This will not be the first Nashville visit for the National, though memories of it are understandably scarce. The only other time was in 1959, back when founder Knott and her collaborators still populated the bill with nonprofessional, unpaid performers. Anyone who attended the five-day event at the Fairgrounds Coliseum would have seen war-dancing Kiowa Indians, shape note singers, a band of Wisconsin lumberjacks, a Scottish-style high school drum corps, square-dancing 4-H kids, African-American singers of spirituals from Agricultural and Industrial State University (Tennessee State University to us), Mexican folk dancers, fiddlers and myriad other offerings.
Conspicuously absent, though, were the pickers and singers who cut commercial records and entertained on the Opry. (An exception that proved the rule was guitar-playing folk balladeer Jimmy Driftwood.) In Staging Tradition, Michael Ann Williams noted, "Although located at ground zero of the country music industry, Knott found few native singers in Nashville."
A lack of native singing didn't mean a lack of rootsy talent. Back then, folklorists tended to draw an artificial line between hillbilly and folk music. Anybody who made a living as a hillbilly entertainer, the reasoning went, couldn't possibly qualify as an "authentic" folk singer.
But in the 52 years since the National was last here, a lot has changed about how we think and talk about folk music — the way its sounds travel, its coziness with pop culture, and what constitutes folk tradition in an age when households are infinitely more plugged in than they were even in the days of family radio.
By the time the urban folk revival reached its zenith in the early '60s, hordes of college-age idealists had adopted folk music as their own. They gathered around their own youthful revivalist stars, like Bob Dylan and Joan Baez, and then-new folk festivals like Newport. At the time of the first National, neither Dylan nor Baez had even been born.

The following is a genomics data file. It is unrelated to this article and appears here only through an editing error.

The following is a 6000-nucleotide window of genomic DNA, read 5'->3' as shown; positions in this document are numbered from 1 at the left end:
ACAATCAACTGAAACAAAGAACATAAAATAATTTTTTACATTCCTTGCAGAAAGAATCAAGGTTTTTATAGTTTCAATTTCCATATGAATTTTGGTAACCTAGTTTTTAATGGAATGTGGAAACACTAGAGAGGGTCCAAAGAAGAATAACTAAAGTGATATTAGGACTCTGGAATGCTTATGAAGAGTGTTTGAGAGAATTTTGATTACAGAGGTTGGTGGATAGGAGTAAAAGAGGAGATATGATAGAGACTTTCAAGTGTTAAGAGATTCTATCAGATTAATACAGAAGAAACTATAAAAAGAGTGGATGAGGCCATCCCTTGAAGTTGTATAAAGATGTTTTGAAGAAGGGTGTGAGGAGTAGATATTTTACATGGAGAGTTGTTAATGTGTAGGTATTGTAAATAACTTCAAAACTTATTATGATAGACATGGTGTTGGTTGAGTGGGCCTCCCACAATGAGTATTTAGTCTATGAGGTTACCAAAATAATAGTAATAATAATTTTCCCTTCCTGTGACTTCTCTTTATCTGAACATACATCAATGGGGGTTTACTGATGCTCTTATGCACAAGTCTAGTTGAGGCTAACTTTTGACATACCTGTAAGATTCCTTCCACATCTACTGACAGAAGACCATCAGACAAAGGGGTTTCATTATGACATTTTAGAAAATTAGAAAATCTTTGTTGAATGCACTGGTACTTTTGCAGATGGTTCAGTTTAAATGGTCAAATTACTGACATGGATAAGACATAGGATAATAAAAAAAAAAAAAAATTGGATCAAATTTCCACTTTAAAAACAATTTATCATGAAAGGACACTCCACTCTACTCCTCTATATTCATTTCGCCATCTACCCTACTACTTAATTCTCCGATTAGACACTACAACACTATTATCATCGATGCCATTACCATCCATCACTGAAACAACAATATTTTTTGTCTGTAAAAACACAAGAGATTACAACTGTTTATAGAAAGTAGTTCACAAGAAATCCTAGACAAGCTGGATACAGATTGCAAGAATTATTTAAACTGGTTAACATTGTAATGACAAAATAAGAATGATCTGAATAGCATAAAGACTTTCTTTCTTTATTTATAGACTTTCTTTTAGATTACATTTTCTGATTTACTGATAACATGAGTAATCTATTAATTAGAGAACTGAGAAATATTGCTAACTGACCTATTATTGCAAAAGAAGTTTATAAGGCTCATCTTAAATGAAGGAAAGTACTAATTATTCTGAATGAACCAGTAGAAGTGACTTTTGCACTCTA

The National — which invited precious few big-name revivalists — had a hard time bridging the generation gap. For a few short years in the early '70s, following Knott's retirement, the National Park Service ran the festival in a similar manner to Newport. After it changed hands again, things circled back around to an updated version of Knott's tradition-centric model — only this one allowed paid performers.
As the festival embraced professional folk artists, new-breed folk was changing Music Row. A singer-songwriter scene sprouted in Nashville, first with guys like Tom T. Hall and Kris Kristofferson, then Guy Clark and Townes Van Zandt, with others to follow. Emboldened by the freewheelin' Bob Dylan and his folk-revivalist counterparts, they placed emphasis on having something smart to say and an original way to say it, expanding the language of country music in the process.
A barn-shaped Nashville landmark embodied an even more profound paradigm shift in folk-versus-country thinking. When the original Country Music Hall of Fame and Museum opened its doors in 1967, it expressly laid out the folk roots underpinning country music's commercial success. No longer could country be dismissed as cultureless. As Diane Pecknold put it in The Selling Sound, "cultural power and cultural authority were fused in a single voice."
It's only fitting, then, that the Hall of Fame and Museum is curating part of the Tennessee Folklife section of the festival, and in that context, taking a folkloric approach to the history of Nashville's music business. Says vice president of museum programming Jay Orr, "We really see country music as a commercial art form that has deep, deep connections to tradition."